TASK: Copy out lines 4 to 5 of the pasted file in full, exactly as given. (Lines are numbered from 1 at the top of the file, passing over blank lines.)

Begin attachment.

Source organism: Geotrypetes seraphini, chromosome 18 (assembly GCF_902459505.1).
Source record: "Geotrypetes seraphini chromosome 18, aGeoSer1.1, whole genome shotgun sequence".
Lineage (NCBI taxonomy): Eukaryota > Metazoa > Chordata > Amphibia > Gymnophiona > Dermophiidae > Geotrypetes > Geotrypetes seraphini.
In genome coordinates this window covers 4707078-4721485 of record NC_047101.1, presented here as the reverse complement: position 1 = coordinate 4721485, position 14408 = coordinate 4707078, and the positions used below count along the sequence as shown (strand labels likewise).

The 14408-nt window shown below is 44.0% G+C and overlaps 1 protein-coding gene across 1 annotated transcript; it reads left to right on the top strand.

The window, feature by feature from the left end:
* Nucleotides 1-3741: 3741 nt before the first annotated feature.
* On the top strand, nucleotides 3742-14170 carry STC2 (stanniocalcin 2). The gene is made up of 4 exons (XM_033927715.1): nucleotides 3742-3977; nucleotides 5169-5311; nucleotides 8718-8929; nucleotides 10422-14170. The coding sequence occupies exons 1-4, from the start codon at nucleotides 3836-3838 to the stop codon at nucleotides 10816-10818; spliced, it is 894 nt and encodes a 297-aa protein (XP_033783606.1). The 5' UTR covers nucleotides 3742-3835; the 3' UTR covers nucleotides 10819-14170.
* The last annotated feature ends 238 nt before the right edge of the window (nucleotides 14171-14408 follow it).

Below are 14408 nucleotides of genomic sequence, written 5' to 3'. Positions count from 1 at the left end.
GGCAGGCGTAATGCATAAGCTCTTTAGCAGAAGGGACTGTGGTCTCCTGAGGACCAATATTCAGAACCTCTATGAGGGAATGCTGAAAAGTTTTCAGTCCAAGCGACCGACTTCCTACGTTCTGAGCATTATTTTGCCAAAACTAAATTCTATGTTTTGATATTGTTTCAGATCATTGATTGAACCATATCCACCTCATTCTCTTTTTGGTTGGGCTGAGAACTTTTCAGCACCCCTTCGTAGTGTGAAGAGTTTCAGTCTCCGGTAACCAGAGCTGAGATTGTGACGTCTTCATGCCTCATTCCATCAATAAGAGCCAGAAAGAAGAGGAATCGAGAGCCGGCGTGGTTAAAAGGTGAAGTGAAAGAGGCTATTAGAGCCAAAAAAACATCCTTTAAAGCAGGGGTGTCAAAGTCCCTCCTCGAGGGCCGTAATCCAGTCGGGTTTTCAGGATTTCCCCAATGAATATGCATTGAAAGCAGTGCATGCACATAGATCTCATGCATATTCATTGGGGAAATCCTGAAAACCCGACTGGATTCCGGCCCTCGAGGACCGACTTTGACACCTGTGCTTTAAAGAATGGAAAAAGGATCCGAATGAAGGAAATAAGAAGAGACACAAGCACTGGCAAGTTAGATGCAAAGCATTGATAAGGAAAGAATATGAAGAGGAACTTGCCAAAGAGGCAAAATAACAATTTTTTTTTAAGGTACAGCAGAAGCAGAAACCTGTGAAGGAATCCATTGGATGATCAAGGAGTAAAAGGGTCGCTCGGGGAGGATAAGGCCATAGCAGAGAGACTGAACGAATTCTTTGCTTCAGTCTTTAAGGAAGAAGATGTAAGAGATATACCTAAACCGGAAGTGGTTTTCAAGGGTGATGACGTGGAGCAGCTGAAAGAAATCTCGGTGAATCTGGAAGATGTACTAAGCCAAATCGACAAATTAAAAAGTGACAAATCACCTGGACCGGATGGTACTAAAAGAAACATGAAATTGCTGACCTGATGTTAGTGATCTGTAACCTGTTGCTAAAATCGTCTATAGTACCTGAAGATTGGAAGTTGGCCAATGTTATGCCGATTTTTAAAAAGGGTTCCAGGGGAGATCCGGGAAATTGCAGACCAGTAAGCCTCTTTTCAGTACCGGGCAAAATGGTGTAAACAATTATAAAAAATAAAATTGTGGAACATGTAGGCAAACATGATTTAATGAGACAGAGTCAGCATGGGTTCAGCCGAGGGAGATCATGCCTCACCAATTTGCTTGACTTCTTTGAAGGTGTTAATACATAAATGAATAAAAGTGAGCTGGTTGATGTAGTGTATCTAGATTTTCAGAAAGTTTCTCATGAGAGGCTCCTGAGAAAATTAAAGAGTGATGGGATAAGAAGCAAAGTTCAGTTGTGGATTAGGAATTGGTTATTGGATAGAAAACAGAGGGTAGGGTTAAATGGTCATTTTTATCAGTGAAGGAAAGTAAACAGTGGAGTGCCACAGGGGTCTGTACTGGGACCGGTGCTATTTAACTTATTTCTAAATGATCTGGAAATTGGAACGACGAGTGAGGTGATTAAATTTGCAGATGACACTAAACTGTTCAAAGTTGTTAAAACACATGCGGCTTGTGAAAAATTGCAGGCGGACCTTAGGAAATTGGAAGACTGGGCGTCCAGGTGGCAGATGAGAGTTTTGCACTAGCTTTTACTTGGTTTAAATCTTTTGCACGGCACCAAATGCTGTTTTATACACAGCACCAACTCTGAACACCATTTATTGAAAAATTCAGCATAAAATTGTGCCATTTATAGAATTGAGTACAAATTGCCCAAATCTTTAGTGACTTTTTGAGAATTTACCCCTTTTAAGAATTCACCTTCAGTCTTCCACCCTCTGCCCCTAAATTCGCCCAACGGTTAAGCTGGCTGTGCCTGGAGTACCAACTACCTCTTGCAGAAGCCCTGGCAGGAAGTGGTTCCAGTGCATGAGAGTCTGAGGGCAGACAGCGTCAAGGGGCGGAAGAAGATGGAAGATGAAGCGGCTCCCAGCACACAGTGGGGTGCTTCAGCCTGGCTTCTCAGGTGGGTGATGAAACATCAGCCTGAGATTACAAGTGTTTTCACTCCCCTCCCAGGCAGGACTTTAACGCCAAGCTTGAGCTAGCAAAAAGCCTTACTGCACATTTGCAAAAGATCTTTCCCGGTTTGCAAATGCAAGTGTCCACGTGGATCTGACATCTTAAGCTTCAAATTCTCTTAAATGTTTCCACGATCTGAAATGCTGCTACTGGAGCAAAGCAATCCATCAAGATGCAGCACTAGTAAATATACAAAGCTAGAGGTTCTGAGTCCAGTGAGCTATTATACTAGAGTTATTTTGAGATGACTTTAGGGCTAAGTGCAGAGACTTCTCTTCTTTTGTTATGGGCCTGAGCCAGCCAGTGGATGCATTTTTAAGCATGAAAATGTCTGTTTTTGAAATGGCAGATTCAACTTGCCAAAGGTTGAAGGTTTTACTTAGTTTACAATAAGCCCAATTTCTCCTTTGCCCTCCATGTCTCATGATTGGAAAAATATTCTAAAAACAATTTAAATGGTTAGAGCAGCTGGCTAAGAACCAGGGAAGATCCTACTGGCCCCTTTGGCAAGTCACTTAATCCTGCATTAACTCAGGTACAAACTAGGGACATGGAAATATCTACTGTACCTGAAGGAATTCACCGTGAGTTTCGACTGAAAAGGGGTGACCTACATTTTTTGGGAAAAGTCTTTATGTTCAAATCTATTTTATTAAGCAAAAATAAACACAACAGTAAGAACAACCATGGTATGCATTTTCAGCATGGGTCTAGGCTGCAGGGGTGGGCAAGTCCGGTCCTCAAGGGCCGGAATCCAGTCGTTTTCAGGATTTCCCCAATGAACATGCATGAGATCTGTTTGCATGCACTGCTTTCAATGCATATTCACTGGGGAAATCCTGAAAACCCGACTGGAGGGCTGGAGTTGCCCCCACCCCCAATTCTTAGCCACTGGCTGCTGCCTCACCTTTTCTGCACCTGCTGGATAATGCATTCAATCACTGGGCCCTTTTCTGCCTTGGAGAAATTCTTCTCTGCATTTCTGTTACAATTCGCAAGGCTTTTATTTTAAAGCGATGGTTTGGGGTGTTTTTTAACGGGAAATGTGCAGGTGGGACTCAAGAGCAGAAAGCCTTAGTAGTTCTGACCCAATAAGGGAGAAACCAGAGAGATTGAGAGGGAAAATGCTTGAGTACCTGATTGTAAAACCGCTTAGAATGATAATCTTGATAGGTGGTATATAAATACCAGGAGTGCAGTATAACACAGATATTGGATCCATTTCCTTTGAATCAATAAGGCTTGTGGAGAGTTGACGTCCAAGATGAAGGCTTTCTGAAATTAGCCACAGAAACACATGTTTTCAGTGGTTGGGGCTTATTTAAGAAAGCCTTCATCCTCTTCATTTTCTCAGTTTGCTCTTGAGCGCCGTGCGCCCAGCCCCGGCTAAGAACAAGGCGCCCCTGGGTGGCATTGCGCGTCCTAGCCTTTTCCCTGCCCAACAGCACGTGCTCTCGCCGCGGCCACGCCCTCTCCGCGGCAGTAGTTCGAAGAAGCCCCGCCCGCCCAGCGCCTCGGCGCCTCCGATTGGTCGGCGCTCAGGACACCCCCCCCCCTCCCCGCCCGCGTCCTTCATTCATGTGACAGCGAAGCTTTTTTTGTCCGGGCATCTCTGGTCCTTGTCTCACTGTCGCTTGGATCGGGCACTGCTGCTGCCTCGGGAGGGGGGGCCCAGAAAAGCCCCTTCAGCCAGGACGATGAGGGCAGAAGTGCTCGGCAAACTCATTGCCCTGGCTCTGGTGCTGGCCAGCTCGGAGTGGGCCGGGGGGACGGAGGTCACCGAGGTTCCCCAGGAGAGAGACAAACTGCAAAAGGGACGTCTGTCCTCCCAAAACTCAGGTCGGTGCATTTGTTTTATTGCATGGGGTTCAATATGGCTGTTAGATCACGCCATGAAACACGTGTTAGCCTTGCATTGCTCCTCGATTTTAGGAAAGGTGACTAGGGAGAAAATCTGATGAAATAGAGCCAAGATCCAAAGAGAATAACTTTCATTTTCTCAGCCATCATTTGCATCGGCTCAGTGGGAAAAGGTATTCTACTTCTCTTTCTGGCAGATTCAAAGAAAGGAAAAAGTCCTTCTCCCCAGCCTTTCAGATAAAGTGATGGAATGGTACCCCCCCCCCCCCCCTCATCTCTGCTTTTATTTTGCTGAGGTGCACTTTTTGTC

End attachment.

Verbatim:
In genome coordinates this window covers 4707078-4721485 of record NC_047101.1, presented here as the reverse complement: position 1 = coordinate 4721485, position 14408 = coordinate 4707078, and the positions used below count along the sequence as shown (strand labels likewise).

The 14408-nt window shown below is 44.0% G+C and overlaps 1 protein-coding gene across 1 annotated transcript; it reads left to right on the top strand.